Ohanaeze knocks EFCC over utterance on Ekweremadu’s trial
Ohanaeze Ndigbo Youth Council (OYC), yesterday, came hard on the Economic and Financial Crimes Commission (EFCC), over its utterances in the ongoing trial of former Deputy Senate President, Ike Ekweremadu.
A statement by the National President of the youth wing of the apex Igbo socio-cultural organisation, Okwu Nnabuike, claims that EFCC wrote a letter to the United Kingdom (UK) court where the lawmaker is standing trial.
Ohanaeze said its earlier position that there is more to the London travail of Ekweremadu than meets the eye had now been justified by the revelation in court, on Thursday, by Ekweremadu’s counsel, Adegboyega Awomolo, that the EFCC wrote a letter with which the London Metropolitan Police scuttled the Senator’s bail in the ongoing organ harvest trial, and also concealed vital information from the Federal High Court, Abuja, to obtain an ex-parte interim assets forfeiture order against the lawmaker.
The organisation also expressed outrage over what it described as “EFCC’s decision to ignore petitions against former executive office holders with known corruption allegations” to witch-hunt Ekweremadu, who, as a lawmaker, had not been in a position to administer public funds.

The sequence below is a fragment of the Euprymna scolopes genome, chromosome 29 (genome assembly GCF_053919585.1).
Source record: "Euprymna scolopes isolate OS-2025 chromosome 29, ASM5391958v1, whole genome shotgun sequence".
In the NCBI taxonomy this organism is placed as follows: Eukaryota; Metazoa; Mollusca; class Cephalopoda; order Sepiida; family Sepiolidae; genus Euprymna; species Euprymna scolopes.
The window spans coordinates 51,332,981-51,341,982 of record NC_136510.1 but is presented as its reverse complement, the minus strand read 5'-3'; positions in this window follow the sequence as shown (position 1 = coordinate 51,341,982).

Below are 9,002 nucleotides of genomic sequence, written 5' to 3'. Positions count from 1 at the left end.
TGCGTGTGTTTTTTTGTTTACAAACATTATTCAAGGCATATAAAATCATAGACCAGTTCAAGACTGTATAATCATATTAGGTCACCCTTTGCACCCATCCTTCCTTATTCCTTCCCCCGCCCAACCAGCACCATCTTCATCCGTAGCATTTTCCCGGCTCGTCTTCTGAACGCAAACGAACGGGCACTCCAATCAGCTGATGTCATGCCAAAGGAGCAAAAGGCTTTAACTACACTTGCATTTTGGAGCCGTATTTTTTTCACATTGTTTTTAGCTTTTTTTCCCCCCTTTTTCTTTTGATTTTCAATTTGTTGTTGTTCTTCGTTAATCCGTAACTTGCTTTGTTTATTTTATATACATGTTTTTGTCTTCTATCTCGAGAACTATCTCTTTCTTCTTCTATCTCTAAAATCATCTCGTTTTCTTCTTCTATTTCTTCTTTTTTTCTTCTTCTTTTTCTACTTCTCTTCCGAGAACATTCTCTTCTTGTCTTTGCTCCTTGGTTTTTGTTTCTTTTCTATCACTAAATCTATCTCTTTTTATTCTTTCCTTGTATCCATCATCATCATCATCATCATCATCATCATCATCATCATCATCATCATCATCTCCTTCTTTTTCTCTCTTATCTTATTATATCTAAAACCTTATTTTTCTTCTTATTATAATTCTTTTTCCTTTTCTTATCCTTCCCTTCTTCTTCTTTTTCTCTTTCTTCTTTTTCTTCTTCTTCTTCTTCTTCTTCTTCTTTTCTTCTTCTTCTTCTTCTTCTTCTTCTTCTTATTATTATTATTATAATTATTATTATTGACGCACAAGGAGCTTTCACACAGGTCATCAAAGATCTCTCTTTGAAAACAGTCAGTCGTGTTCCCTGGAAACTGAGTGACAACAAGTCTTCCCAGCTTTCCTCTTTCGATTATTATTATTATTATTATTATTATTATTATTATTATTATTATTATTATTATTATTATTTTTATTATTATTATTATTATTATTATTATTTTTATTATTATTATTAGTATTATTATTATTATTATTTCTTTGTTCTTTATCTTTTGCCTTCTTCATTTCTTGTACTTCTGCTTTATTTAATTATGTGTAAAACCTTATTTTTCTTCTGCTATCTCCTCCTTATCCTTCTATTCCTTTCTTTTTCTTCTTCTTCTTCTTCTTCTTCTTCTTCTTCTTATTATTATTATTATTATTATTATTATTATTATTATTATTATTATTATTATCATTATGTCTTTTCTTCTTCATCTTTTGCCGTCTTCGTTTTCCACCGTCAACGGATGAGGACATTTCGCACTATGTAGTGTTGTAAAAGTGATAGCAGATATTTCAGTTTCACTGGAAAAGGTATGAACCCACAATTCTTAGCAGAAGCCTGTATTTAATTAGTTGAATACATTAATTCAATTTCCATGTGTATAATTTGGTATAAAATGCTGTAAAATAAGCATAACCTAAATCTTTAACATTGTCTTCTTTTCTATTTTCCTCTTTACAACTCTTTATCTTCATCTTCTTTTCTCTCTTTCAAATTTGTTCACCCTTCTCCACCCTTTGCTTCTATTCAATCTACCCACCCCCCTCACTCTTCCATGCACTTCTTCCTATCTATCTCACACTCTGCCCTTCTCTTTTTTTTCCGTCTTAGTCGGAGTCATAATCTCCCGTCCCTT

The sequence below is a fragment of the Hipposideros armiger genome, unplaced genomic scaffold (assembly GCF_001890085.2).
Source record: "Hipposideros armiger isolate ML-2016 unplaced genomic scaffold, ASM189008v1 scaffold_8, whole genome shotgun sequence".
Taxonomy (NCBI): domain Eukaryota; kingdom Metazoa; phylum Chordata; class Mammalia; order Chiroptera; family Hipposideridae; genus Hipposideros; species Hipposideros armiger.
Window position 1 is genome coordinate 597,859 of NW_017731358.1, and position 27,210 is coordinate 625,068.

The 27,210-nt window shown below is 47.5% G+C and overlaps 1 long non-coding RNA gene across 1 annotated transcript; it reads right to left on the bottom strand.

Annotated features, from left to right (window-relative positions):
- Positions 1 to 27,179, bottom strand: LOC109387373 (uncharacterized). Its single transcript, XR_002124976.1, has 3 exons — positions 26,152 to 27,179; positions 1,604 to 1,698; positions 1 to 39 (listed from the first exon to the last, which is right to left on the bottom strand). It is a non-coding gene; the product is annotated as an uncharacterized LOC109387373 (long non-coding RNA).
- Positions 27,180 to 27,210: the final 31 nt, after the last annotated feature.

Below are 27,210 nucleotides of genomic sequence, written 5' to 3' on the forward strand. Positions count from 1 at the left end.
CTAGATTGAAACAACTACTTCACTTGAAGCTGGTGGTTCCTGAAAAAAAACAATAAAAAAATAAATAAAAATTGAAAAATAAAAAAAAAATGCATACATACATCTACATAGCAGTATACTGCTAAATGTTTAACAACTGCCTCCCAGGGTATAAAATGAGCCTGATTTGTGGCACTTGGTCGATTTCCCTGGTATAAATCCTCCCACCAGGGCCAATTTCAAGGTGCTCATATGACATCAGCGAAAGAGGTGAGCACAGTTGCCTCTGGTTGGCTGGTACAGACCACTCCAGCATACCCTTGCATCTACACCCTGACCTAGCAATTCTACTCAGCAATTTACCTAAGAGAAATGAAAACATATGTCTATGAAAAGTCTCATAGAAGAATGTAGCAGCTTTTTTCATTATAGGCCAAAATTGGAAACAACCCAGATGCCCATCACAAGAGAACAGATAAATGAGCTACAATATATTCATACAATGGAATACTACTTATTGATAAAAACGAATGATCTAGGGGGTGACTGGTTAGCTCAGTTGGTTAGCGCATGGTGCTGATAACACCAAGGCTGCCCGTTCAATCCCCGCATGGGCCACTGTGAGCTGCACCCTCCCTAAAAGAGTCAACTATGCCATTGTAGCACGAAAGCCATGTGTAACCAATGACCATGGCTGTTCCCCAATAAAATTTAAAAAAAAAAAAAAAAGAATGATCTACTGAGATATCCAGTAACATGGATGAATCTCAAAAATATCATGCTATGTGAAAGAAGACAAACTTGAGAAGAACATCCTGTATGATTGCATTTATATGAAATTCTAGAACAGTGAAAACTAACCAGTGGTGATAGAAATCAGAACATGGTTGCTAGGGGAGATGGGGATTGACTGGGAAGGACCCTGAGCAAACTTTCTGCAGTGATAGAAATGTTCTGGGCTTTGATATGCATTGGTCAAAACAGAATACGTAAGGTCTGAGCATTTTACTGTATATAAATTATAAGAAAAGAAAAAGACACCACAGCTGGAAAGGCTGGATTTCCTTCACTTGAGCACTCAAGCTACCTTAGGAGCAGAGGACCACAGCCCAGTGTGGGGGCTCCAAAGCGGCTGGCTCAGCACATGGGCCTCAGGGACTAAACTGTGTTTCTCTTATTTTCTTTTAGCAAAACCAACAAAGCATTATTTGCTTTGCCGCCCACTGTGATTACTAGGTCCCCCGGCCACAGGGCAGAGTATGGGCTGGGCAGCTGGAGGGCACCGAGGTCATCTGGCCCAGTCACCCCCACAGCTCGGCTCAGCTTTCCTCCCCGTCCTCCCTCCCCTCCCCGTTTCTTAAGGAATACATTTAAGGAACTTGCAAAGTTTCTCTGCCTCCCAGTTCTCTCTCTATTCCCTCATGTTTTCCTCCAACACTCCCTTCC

Okwu said: “The revelation, in court, that EFCC armed the London Metropolitan Police with the letter with which it scuttled Ekweremadu’s bail has justified our November 2022 statement that the anti-graft agency was working hand in glove with foreign and local interests to detain and nail the lawmaker at all cost.
“We disagree with EFCC that the said letter was a mere routine to a counterpart government agency, and that the asset forfeiture proceedings instituted against the Senator only after exchanges of communication with the London Police, and while in detention, wasn’t a mere coincidence.
“Even if no legally stipulated timeframe for EFCC to initiate forfeiture proceedings or criminal charges against a suspect as claimed by the agency, is it patriotic, professional, ethical, and auspicious for the anti-graft agency to go after a man they claim to have been investigating since 2008 only when he was detained in London?”
“Would the London Metropolitan Police arm the EFCC with a letter to sabotage the bail application of a British citizen, let alone a member of parliament in a Nigerian court, pledge its readiness to go to court against that citizen in London while in Nigerian detention?
“Is it honourable, on the path of EFCC, to have withheld, from, the Federal High Court, the fact that it had investigated Ekweremadu for over a decade, and that the lawmaker is in detention in a foreign land, and would not be available to defend himself, knowing that the honourable court would be guided by such information in making a just decision on whether or not it should grant interim assets forfeiture, which it ordered against the lawmaker in October?”